With flossing, you want to pull the sciatic nerve in one direction.

With flossing, you don’t want to pull the nerve in opposite directions.

How can you put tension on the sciatic nerve?

The sciatic nerve is a bigger nerve formed from smaller nerves in the lower back.

The sciatic nerve originates from the nerve roots in the lower back; therefore, sitting in a slouched position can increase tension on the sciatic nerve.

The tension can be increased with the neck bent, knee straight, and ankle pointed upward. 

Next, I'll show you 3 exercises to floss the sciatica nerve by altering the tension on the nerve.

Disclaimer: Consult with your physical therapist before trying these exercises. The results of each person may vary. Be smart if you try them at home.

Exercise #1: Flossing in Sitting.

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Starting position: The neck should be bent forward with the leg down.

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Ending position: The neck should extend back with the leg straight.

Instructions:  Begin in a slouched sitting position. Straighten the knee, point the toes upward, and move the neck backwards. Then, bend the knee, point the toes downward and move the neck forward.

 Helpful Tips: Be sure to move the neck backward and forward to avoid excessive tension on the sciatic nerve.

 Where should you feel it? You should feel a pull or stretch along the back of your leg. There will be some tension on the sciatic nerve as it glides back and forth.    

 Why should you do it? This exercise will improve the mobility of the sciatic nerve. Nerves, like muscles, need to move. If someone has sciatica, the nerve may not move well and it can be sensitive to movement. This exercise will help to desensitize the nerve and it may provide pain relief for some people.

 Please note: This exercise is not meant to be a quick fix for sciatica. Over time, it can provide relief as the nerve recovers. Consult with a physical therapist for modifications with this exercise.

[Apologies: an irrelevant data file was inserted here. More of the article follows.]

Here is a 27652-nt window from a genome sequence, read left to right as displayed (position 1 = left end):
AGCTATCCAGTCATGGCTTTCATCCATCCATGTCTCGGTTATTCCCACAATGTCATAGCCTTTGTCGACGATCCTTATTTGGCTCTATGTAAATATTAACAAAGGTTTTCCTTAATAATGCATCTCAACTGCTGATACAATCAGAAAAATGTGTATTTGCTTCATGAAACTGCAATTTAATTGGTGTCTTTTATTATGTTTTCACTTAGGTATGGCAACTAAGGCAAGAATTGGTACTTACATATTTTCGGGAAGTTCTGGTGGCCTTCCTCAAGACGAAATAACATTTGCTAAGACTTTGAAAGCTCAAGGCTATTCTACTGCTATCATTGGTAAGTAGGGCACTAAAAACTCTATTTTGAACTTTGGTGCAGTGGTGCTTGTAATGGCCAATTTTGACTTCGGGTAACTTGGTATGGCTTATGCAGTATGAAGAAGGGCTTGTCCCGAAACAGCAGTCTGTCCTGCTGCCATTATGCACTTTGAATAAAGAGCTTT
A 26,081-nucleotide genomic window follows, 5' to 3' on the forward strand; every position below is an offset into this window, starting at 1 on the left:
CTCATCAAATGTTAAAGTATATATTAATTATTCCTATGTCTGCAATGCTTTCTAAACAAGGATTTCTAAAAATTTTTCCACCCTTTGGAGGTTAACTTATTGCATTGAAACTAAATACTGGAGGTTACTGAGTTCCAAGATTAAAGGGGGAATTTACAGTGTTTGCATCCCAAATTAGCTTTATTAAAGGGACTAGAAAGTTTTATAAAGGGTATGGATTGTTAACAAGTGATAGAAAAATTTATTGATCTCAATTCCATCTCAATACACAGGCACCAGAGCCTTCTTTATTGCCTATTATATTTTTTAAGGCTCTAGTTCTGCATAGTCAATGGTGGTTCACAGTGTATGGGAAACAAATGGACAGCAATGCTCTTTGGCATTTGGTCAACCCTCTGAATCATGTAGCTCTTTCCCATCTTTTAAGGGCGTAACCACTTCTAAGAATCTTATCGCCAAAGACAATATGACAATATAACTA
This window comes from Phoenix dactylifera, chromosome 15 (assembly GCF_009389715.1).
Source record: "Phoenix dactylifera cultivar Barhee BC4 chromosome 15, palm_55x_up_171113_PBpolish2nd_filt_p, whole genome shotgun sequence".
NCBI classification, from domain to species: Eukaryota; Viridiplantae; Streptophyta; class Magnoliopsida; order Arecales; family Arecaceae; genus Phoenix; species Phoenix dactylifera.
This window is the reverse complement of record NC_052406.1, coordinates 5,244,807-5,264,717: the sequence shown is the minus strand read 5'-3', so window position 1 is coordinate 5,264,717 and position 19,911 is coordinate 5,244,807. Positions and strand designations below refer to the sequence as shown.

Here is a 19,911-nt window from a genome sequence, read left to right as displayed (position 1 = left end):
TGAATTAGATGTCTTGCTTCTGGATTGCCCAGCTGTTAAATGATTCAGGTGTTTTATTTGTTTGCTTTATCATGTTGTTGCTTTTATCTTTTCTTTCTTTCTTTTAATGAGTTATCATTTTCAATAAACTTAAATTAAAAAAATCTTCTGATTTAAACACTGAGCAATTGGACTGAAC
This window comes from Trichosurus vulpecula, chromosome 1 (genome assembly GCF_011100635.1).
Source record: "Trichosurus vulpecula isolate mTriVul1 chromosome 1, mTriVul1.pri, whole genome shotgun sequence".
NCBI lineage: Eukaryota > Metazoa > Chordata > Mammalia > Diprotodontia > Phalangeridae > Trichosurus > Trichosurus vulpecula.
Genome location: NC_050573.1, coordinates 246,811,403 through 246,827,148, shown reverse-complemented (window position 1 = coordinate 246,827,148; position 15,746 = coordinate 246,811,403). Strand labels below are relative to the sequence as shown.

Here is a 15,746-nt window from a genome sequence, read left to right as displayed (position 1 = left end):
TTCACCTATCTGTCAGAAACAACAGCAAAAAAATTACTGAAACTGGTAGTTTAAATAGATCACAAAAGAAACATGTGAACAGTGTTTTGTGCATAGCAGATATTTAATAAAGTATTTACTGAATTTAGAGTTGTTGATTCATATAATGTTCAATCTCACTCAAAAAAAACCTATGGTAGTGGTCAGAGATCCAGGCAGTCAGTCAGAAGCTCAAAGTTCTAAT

Exercise #2: Nerve flossing in lying.

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Starting position: The foot should be pointed downward with the leg down.

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Ending position: The foot should be pointed upward with the leg up. 

Instructions:  Begin on your back. Straighten the knee, point the toes upward, and lift the leg upward. Then, lower the leg and point the toes downward. 

 Helpful Tips: Keep the toes pointed upward to add tension on the sciatica. The position should only be held for 1-2 seconds to avoid aggravating the nerve.

 Where should you feel it? You should feel a pull or stretch along the back of your leg. There will be some tension on the sciatic nerve as tension is placed on it.    

Why should you do it? This exercise will improve the mobility of the sciatic to provide pain relief for some people. The position of this exercise may be more comfortable than exercise #1. If it’s too easy, then you can try exercise #3.

Exercise #3: Nerve flossing in lying with neck bends.

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Starting position: The foot should be pointed upward as the leg is down.

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Ending position: The foot should be pointed downward as the leg is lifted up.